nounced by Mr. Morgan to-morrow.
The league of Long Island golf clubs organized
last week will hold a team championship and pos
sibly an individual championship before the close
of the season. The charter members are th*
Jamaica, Rockville Centre, Bayswater and Mid
land clubs. Their object Is ultimately to estab
lish a cummer league similar to that organized
amoriK the coast clubs in New Jersey. The present
officers are: President. (5. B. Lrittimer, Rockvllle
Centre; secretary, K. M. Rlchmotnl. Bayswater;
treasurer, <;. k. Coggswell, Jamaica,
Th" ( ;|en Kl.lk*> <iolf Club began its competitive
season with a team match against the Jersey City
Golf c'luli on Saturday, and future matches ol
the same kin.l Include meetings with the Flush-
Ing, Montclatr ami Hackensai k teams. A June
cup lias I .-en offere I fnr Class A and B phiyei
opening round on the fir«t Saturday of the month
to be a qualifying match of eighteen boles, Clar
ence Place has l n chosen captain of the I
for the season Together with .1 N (loiton an>l
Dana Mitchell, he will have charge of all club
I. 11. Conklin, a member of the Princeton K"!f
t»am. has just established a new record for the
sned link< of the Newark Athletic iMub. do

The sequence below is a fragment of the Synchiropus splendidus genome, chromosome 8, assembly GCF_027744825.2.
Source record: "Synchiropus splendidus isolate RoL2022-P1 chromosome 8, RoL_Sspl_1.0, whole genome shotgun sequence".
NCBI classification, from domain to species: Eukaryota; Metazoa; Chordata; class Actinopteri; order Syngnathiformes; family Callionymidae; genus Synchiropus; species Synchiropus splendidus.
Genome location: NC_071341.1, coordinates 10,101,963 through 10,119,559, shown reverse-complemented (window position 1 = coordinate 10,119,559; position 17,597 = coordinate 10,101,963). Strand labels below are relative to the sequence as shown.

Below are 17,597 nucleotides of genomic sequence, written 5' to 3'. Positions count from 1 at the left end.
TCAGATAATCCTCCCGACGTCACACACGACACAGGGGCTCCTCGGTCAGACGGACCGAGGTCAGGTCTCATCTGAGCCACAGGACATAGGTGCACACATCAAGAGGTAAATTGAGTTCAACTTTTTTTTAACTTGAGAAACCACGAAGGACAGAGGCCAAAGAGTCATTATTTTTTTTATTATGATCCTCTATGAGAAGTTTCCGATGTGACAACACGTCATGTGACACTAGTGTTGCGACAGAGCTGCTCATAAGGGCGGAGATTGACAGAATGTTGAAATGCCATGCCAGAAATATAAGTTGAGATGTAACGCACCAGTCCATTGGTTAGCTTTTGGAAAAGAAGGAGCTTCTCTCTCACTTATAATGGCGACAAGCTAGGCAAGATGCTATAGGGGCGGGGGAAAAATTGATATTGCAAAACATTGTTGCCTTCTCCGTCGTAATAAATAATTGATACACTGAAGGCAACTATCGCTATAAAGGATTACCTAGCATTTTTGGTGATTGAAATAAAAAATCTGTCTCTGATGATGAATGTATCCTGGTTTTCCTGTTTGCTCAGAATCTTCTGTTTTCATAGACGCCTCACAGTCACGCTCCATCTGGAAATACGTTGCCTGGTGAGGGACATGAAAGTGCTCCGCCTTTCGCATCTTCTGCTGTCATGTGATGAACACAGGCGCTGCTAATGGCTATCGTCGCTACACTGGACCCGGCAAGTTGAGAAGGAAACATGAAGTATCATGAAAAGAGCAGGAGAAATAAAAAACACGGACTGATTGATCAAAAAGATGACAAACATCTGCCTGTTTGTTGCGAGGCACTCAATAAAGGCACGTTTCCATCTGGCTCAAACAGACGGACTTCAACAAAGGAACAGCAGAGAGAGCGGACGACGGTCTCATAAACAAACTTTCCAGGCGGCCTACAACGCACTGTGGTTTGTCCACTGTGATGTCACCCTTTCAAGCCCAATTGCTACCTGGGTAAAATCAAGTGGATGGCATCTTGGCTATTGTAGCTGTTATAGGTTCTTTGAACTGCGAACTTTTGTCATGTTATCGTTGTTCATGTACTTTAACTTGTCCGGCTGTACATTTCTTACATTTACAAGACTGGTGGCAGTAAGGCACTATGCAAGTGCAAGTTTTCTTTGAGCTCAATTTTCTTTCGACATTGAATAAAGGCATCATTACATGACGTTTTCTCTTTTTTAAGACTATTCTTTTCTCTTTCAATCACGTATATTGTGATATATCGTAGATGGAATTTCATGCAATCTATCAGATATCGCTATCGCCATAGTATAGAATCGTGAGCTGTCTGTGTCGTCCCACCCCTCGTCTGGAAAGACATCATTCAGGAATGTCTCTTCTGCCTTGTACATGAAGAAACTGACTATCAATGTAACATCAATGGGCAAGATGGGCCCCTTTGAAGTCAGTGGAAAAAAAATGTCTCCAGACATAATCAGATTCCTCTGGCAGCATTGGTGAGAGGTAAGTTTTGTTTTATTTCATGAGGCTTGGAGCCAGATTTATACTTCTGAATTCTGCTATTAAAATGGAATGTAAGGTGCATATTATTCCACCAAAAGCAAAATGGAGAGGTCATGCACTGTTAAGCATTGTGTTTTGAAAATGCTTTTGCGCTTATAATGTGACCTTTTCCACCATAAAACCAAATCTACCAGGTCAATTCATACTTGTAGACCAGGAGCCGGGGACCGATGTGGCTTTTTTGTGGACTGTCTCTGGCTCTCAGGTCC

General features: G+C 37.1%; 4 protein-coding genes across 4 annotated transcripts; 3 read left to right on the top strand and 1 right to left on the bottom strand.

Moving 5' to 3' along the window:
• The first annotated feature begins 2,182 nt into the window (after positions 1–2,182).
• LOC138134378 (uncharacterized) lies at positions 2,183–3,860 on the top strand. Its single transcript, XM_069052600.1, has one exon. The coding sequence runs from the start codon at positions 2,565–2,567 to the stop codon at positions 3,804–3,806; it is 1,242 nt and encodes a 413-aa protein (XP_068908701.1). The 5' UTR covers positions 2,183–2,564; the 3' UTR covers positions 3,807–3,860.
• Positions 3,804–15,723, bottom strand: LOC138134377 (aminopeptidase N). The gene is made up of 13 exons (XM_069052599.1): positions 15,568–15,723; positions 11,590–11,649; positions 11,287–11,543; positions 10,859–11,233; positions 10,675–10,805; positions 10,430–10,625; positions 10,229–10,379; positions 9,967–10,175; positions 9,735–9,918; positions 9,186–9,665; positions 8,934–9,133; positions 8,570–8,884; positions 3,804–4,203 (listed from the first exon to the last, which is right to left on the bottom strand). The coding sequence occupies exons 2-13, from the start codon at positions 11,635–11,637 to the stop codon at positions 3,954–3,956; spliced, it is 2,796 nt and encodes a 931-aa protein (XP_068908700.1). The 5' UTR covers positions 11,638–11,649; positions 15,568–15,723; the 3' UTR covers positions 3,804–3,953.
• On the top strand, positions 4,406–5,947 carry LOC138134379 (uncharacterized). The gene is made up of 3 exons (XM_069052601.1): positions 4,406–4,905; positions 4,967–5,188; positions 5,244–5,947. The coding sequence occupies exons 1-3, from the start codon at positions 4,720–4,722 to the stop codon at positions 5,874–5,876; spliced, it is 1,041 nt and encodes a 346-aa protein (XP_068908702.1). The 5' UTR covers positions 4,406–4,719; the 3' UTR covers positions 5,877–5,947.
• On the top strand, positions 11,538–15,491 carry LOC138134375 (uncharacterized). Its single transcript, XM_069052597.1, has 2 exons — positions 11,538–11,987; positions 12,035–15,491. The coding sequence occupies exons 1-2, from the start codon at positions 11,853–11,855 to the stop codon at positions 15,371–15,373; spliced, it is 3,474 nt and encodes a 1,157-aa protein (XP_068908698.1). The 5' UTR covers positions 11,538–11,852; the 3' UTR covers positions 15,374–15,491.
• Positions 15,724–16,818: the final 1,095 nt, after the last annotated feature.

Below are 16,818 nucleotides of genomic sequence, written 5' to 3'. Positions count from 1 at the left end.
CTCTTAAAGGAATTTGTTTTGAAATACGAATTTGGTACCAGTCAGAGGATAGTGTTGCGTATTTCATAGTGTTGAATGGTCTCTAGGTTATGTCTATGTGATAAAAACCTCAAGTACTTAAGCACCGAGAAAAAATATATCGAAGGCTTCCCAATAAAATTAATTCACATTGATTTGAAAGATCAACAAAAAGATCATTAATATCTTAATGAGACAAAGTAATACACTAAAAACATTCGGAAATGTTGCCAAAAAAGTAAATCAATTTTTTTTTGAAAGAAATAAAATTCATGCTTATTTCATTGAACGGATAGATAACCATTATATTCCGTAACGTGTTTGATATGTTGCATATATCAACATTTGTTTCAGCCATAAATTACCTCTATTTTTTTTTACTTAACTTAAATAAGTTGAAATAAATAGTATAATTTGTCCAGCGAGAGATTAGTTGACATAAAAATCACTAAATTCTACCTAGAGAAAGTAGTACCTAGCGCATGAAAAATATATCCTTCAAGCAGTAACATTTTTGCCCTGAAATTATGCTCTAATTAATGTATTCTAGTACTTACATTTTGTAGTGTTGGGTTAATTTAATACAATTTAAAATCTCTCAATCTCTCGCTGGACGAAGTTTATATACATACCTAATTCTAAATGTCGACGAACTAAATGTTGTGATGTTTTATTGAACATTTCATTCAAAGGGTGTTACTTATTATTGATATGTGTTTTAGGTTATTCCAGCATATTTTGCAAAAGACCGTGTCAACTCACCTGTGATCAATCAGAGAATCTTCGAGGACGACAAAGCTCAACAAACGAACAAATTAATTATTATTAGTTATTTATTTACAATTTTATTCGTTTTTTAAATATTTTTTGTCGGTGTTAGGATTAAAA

■ eighteen holes In R The Newark links is
in excellent shape, ar;.l more players arc using it
i>n Memorial Day there will be
mi eighteen-hole medal play round f"r women In
renoon, the best sixteen qualifying for the
afternoon. Tl>.- men will take part Ir an all-day
handicap -it thirty-sis holes On the following <!av
a ball hweepatakes is scheduled, and on June 7 the
Ni wark team will play at Fox Mills
The first team match of the season it the Hillside
Tennis and f.oif <"iuh links waa in Interesting con
test on Saturday, when H:!is :e sdmtnistei
severe defeat to the team from the Hackenaack
Oolf dub, the score being ".". to U. The s or.-s are
as follows
\V. I. Glenney 0 ChM»r 2
Mortis J. Immont <>' M,!T:.tt 4
A. H. Fl:«k ... 4 Tempi* 0
Olaf Sandntaa n Whit bark (<
i«. Van D. Hedges ;i, Hnul'tih.ek o
H. i: E^'entockton I', Smith ...... •
Dr. K. <". Ard O Will la ma 6
N. I", n-.gfr*. jr l'tj.-owee <>
Th.mis r:. \"ant~ trica il'Brlnrkcrhoof o
Itobert Abhott 7 1 Barclay O
ToUl 33! Tn'.il 11
Dudley If. Barrows nv,<J 11. F. BakT wrr* 1 tied for